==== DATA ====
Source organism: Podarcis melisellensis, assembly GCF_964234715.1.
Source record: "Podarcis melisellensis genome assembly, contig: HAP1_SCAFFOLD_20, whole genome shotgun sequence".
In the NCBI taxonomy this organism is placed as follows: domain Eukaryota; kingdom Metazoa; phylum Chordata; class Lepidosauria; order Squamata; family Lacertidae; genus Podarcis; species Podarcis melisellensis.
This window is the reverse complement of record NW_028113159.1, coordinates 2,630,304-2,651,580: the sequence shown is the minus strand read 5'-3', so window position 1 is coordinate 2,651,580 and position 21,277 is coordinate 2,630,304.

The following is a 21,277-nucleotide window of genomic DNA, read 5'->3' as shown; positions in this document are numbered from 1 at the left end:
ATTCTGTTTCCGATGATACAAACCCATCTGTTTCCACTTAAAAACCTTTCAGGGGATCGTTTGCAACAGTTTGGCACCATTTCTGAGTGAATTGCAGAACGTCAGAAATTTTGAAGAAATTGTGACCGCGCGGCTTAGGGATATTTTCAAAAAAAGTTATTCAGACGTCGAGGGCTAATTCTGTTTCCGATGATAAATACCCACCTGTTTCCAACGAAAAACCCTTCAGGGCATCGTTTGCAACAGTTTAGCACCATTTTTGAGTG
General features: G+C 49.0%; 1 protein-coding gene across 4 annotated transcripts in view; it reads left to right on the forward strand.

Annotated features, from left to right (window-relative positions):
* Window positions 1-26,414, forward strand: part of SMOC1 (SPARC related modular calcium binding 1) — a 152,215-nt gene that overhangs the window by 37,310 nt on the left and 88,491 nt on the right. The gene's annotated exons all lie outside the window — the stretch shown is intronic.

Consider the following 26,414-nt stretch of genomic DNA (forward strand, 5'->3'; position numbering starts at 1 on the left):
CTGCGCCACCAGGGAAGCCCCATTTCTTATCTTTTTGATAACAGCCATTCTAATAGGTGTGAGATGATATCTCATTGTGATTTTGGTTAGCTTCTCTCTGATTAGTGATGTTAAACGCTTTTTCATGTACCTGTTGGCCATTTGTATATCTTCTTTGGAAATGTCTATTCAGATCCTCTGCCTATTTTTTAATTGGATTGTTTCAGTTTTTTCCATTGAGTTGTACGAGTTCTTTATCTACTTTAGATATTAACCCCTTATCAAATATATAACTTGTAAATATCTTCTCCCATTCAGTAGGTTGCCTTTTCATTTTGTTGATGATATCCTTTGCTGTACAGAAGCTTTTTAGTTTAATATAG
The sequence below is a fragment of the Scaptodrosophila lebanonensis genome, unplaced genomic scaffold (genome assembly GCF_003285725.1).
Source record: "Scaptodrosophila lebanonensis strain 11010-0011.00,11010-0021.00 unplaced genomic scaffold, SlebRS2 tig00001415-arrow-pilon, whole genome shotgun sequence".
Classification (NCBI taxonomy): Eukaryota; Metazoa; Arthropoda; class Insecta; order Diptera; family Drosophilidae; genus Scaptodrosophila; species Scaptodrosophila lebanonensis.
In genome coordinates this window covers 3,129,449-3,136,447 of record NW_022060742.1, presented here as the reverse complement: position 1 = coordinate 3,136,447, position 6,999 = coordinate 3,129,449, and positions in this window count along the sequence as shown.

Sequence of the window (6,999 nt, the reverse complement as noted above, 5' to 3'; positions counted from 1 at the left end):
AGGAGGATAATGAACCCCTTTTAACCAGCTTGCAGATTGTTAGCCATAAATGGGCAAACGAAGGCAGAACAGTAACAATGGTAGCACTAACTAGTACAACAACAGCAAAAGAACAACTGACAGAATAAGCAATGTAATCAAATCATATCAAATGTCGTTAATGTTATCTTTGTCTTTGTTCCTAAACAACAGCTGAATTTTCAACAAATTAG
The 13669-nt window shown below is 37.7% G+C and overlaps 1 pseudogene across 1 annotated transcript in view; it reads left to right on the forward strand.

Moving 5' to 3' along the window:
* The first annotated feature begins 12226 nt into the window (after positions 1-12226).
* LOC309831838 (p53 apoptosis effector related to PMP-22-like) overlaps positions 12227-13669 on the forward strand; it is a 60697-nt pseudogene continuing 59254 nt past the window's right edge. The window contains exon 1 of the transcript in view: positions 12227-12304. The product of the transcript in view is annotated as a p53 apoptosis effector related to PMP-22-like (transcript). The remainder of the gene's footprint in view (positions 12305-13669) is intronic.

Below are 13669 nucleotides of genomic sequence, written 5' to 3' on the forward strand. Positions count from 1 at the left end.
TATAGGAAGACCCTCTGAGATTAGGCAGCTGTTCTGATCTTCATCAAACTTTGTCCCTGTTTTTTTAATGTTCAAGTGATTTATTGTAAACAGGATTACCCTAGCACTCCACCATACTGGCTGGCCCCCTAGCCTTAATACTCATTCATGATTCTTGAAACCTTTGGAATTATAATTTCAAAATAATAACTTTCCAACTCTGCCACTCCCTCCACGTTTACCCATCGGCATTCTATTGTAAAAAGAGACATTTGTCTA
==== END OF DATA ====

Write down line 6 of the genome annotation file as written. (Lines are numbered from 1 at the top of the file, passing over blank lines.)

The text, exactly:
ATTCTGTTTCCGATGATACAAACCCATCTGTTTCCACTTAAAAACCTTTCAGGGGATCGTTTGCAACAGTTTGGCACCATTTCTGAGTGAATTGCAGAACGTCAGAAATTTTGAAGAAATTGTGACCGCGCGGCTTAGGGATATTTTCAAAAAAAGTTATTCAGACGTCGAGGGCTAATTCTGTTTCCGATGATAAATACCCACCTGTTTCCAACGAAAAACCCTTCAGGGCATCGTTTGCAACAGTTTAGCACCATTTTTGAGTG